"Poetry is the revelation of a feeling that the poet believes to be interior and personal [but] which the reader recognizes as his own." (Salvatore Quasimodo). There is something about the human spirit that causes us to rejoice in shared experience. We can connect on a deep level with our fellow man when we believe that somehow someone else understands us as they relate their own joys and hardships; and perhaps nowhere better is this relationship expressed than in that of the poet and his reader. For the current assignment I had the privilege (and challenge) of writing an imitation of William Shakespeare’s "Sonnet 87". This poem touched a place in my heart because I have actually given this sonnet to someone before as it then communicated my thoughts and feelings far better than I could. For this reason, Sonnet 87 was an easy choice for this project, although not quite so easy an undertaking as I endeavored to match Shakespeare’s structure and bring out his themes through similar word choice.
In the Bontemps poem, he uses the metaphor of reaping and harvesting to express the bitterness felt by African Americans in a racist America. The metaphor explains that no matter how hard African Americans work, their reward will always be less than that of a White American. Bontemps feels that African Americans have labored long and hard enough for White Americans, and that it is time for all Americans to receive equal reward for equal work. In lines 11 and 12 Bontemps says "Small wonder then my children glean in fields / They have not sown, and feed of bitter fruit." These lines are a great example of the extended metaphor used throughout Bontemps poem, and show that he believes that no matter how hard he works to bring change, his children have already tasted the "bitter fruit" (line 12) of racial prejudice. Cullen also uses the extended metaphor of reaping and harvesting as evident in lines 1 and 2: "We shall not always plant while others reap / The golden increment of bursting fruit". Cullen uses these lines to express his pride in his race and to promote equality. He also says "So in the dark we hide the heart that bleeds, / And wait, and tend our agonizing seeds" (lines 13 and 14) to say that change will not happen overnight and that the wait for equality will be painful and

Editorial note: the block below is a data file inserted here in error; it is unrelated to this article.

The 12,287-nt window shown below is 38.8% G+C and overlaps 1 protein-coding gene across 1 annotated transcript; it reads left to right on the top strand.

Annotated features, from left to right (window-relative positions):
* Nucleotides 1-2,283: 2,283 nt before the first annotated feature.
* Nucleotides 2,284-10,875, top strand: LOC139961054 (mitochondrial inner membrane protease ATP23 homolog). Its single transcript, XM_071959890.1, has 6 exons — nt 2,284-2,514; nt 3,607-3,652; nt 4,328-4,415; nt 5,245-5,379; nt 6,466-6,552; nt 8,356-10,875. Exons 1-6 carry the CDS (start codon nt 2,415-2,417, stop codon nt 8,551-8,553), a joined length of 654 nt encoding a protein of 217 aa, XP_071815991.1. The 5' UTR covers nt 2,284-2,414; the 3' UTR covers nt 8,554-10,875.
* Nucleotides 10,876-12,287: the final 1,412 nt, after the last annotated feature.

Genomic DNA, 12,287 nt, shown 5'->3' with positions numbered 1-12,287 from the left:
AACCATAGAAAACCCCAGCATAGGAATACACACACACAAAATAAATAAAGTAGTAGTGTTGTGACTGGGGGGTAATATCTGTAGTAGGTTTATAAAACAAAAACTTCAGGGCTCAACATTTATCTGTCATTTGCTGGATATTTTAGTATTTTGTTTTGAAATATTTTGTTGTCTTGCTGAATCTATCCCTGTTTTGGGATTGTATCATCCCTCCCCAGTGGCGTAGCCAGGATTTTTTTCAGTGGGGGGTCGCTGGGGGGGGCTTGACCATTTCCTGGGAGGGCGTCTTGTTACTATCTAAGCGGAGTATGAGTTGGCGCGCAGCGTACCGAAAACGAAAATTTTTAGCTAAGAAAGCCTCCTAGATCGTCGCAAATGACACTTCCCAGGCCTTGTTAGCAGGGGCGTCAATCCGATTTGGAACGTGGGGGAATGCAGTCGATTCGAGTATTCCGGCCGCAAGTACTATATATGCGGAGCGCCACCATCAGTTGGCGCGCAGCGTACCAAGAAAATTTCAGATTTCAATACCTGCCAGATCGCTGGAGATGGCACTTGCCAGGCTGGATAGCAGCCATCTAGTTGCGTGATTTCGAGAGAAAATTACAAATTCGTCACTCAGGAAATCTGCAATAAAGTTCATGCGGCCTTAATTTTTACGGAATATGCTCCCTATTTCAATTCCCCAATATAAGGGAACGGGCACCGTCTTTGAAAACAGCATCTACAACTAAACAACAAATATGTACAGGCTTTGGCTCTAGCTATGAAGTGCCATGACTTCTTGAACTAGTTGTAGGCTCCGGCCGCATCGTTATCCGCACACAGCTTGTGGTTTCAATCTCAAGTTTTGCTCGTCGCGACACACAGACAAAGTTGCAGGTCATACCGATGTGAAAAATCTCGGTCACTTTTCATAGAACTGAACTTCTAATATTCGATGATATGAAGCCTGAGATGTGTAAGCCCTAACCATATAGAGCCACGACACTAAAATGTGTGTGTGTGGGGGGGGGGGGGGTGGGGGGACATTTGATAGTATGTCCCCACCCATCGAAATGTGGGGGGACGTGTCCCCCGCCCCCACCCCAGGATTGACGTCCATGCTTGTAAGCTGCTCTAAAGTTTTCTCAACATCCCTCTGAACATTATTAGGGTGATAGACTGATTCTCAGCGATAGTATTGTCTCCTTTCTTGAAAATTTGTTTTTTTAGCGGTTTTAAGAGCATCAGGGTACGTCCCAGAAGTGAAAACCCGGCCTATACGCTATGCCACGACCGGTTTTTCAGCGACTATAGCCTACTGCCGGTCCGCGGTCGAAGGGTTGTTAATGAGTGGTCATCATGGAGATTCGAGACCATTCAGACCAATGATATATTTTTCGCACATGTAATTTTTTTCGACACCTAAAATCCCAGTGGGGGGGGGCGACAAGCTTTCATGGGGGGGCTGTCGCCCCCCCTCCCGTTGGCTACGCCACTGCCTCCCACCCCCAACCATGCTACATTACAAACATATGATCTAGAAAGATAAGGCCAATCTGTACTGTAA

...rney from an insecure and paranoid boy to becoming a man worthy for woman such as Hero. He started the play as a vain young man mostly concerned about his appearance and his own selfish love and the perks that came with it. However, people learn from their mistakes and this is evidently true in Claudio’s case. The plays ends as all of Shakespeare’s comedies do, with Claudio and Hero dancing with the rest in the harmonious dance of life. In Much Ado About Nothing Claudio begins the play with a tendency to be very gullible and paranoid about everything, and he continues to show his immaturity by seeking revenge when he is upset; Claudio finally matures when he accepts that he was wrong and is willing to take the punishment that goes with his mistakes.
Berger makes his attempt to inform an audience with an academic background that there is a subjective way that we see things all around us every day and based on our previous experiences, knowledge, and other things that occur in our lives, no two people may see or interpret something in the same way. In the essay Mr. Berger uses art as his platform to discuss that we should be careful about how people look at things. Mr. Berger uses rhetorical strategies such as ethos, pathos, and logos. These rhetorical strategies can really help an author of any novel, essay, or any literature to truly get the information they desire across to the audience in a clear and concise